Like in Entertainment, piracy in football is a problem that hurts the Industry as much as it does its fans. As football becomes less and less profitable, fans risk seeing their favorite teams and sports events disappear.
According to a study published by the Piracy Observatory in Spain, most of the people who download soccer games believe that their actions have little to no consequence because ball players already make so much money. But this answer only shows that fans lose perspective of all the people who are involved in the Industry. While it is true that a ball player can make millions, stadium groundskeepers and other staff members can make any amount from 9.000 to 28.000 euros a year. This is a range of around 750 to 2.300 a month: the average salary for most Spaniards that work full-time.
But football revenue are also important to sports journalists. A journalist can make as much as 1.000 euros a month. And, except for rare cases, no sports journalist, photographer or camera man makes more than the average citizen. This is why when people pirate a game, those they hurts the most are people like them. Normal people that, like the one downloading, struggle to make ends meet.
Due to this issue, Miguel Cardenal, the Spanish Secretary of State for Sports (2012-2016), proposed a reform to the Penal Code so that the sentences for piracy in football (and in general) where much harsher. The initiative had the support for the major team presidents and directors (Real Madrid and Atlético de Madrid) as well as other well-known football names.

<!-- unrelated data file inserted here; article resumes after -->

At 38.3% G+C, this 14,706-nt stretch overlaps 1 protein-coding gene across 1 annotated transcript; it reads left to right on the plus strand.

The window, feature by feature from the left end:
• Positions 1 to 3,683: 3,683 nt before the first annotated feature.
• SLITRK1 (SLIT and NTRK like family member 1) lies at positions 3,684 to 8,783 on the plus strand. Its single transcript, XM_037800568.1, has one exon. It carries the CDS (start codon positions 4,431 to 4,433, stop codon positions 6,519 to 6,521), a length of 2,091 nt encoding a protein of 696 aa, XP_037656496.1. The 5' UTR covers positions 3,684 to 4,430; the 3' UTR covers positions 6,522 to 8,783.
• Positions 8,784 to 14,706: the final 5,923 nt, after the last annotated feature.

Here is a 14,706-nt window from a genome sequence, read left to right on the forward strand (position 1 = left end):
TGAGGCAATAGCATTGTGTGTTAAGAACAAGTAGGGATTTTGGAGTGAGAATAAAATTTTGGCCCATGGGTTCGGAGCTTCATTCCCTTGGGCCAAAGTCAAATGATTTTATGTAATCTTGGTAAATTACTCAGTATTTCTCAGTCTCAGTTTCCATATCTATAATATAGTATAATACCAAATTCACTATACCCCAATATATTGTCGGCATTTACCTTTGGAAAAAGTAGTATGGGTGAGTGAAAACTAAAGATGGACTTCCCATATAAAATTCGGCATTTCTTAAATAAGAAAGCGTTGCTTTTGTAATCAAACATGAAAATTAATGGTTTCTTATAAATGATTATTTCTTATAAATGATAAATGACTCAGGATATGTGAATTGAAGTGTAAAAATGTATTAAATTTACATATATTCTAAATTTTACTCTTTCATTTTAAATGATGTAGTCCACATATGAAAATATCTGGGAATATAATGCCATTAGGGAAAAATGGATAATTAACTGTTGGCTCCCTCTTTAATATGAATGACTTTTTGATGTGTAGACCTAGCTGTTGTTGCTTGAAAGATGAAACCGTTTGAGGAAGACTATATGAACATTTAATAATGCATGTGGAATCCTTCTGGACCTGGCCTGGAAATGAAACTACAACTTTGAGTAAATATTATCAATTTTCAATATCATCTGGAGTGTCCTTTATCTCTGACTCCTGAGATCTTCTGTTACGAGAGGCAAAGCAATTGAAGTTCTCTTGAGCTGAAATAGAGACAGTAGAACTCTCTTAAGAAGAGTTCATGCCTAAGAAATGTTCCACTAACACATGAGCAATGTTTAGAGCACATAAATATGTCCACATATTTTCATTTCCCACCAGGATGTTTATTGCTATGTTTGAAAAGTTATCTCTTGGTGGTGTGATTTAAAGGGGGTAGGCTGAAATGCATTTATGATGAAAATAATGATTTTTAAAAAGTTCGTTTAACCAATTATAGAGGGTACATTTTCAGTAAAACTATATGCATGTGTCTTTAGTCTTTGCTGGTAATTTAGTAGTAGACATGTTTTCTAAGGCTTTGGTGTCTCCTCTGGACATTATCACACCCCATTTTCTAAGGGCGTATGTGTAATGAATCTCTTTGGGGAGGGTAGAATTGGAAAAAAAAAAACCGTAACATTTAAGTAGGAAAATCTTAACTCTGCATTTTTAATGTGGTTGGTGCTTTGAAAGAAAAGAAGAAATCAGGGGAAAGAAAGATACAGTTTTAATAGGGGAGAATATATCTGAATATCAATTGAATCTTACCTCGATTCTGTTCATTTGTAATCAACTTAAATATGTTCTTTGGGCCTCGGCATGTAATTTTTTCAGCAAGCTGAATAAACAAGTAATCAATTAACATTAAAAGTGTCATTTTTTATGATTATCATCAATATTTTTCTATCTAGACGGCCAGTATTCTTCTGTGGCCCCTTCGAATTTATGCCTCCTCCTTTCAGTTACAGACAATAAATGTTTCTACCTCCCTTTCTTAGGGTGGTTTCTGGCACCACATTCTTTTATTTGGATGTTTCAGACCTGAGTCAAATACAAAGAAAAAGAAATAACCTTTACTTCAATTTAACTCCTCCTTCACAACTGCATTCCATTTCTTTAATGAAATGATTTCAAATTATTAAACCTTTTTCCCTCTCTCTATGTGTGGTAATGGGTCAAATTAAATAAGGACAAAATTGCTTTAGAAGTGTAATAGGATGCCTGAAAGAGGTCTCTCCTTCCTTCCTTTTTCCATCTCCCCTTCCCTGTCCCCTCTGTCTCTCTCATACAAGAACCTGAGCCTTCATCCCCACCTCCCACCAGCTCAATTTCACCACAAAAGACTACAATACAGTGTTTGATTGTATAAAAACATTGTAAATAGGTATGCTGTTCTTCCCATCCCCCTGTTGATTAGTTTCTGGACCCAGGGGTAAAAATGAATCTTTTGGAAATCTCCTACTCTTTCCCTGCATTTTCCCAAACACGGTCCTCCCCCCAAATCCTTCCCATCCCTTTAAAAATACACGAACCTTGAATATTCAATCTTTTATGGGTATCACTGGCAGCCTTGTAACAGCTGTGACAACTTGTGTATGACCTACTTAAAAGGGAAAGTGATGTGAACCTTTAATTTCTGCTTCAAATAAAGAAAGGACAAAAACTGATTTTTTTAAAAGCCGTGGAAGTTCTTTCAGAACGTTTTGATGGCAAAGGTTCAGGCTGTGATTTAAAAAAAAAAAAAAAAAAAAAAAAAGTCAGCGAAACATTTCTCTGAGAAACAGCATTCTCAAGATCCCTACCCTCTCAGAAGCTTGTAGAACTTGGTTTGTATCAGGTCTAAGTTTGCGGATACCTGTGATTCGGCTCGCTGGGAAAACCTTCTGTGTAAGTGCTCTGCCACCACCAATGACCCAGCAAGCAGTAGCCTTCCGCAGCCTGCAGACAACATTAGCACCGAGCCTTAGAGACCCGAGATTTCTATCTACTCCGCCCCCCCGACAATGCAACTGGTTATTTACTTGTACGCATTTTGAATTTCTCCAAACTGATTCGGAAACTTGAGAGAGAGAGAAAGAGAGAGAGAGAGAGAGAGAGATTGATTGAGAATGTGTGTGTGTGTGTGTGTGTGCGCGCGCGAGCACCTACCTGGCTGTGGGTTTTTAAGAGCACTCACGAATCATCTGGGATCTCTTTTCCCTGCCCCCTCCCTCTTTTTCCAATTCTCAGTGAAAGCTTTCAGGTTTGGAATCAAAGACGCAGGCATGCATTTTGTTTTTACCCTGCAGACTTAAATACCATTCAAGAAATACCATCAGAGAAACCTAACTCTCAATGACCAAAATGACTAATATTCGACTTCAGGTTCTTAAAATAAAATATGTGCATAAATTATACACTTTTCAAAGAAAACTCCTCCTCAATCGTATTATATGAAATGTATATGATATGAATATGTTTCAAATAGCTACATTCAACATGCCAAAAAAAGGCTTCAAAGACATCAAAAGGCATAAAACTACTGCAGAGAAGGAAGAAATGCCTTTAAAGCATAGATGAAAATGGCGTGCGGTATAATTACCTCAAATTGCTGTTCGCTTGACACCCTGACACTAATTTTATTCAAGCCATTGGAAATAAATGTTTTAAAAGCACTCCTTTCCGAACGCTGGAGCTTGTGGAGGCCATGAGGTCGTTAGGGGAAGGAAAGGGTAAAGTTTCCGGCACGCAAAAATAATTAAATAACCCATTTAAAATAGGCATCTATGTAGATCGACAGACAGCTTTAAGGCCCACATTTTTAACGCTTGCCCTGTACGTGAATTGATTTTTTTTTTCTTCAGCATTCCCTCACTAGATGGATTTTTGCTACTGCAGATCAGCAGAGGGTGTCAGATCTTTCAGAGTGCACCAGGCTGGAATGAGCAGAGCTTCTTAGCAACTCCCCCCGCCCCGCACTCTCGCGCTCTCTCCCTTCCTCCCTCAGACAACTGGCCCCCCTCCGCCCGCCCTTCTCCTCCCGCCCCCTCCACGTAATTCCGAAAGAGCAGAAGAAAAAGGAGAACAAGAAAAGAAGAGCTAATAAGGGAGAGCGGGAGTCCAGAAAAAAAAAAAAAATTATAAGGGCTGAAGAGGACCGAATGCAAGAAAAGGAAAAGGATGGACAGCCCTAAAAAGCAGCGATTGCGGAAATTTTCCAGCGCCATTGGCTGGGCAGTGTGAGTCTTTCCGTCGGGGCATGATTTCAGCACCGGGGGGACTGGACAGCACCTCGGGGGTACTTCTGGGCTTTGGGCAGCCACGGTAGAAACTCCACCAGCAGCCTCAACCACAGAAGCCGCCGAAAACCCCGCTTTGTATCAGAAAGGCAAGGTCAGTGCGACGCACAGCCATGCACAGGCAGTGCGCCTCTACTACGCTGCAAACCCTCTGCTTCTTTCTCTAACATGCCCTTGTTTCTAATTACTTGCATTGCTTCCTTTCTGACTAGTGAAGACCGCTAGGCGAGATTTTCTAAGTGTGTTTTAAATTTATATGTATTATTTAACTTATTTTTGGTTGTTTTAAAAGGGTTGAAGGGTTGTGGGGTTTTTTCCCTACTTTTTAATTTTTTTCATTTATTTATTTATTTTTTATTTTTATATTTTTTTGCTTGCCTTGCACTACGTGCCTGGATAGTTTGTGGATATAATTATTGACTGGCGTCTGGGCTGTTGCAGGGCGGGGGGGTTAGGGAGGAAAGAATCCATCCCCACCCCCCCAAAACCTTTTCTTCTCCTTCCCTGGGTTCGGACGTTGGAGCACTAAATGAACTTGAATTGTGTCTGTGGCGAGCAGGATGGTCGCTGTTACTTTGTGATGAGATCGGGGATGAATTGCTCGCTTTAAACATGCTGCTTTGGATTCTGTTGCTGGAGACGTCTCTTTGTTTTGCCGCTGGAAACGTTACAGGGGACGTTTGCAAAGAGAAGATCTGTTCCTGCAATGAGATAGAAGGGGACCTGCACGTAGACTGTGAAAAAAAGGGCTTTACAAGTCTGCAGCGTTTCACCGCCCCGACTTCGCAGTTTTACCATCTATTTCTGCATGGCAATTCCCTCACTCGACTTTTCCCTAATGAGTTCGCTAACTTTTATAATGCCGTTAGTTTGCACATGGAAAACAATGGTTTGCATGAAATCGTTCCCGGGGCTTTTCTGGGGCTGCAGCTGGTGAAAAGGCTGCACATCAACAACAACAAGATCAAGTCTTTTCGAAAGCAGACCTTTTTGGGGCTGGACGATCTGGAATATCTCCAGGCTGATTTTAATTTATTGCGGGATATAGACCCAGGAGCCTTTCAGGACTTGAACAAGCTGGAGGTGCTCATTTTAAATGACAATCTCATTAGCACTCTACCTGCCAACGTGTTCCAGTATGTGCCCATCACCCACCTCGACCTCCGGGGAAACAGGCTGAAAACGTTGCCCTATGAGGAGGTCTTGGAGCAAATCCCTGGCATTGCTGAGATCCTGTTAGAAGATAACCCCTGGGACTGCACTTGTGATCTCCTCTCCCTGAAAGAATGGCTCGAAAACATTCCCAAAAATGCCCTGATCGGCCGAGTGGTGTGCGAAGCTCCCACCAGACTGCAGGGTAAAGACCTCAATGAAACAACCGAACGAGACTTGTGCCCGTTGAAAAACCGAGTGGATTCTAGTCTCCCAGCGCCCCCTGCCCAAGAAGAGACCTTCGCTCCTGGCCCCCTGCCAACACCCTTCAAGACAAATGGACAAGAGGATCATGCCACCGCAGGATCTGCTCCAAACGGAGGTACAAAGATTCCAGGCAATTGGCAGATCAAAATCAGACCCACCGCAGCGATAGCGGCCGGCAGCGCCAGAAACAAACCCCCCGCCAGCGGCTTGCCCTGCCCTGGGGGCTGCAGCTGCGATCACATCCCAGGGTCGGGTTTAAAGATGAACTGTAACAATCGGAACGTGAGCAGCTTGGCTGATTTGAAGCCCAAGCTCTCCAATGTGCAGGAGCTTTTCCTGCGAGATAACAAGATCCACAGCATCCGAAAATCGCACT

Enrique Cerezo, Atlético de Madrid president, made his opinion known that the authorities “do nothing” when someone is caught pirating a game or uploading a game to be pirated. He classified Spain as the World Piracy Champions and insisted that it was important that laws work faster because technology evolves and changes at a much faster pace than the system adapts.
The Director of Real Madrid, José Ángel Sánchez, stated that prices should also be adjusted. He argued that as long as it was expensive to watch ‘El Clásico’ (Real Madrid vs FC Barcelona), piracy in football was going to exist. To put it into context, El Clásico can cost as little as 660 euros or as much as 3.000 euros. To watch the Derbi (Atlético de Madrid vs Real Madrid, the capitals most prestigious teams) a person must pay around 500 euros or more. In comparison, the average cost of Germany’s most expensive tickets can set a person back around 55 euros, in Spain the average is more around 150.
Just in 2015, piracy in football was valued in over 410 million euros after quantifying the 141 million games that were watched through illegal services. Additionally, the Piracy Observatory in Spain estimated that around 18 million Spanish homes viewed football through illegal channels that same year.
This monetary loss and the ongoing threat the all entertain and football face are addressed by Carlota Navarrete, from the Creators and Content Industry Coalition, as she emphasizes the importance of finding ways to stop and limit piracy. She demands, as well, that citizens respect companies that bring richness and employment to Spain. According to the Escuela Universitaria de Artes y Espectáculo, if there were no piracy in football, the industry could create 29,360 new direct jobs. Currently, it creates 62,468. This 47% increase would mean over 1.181 million euro to the Spanish economy.
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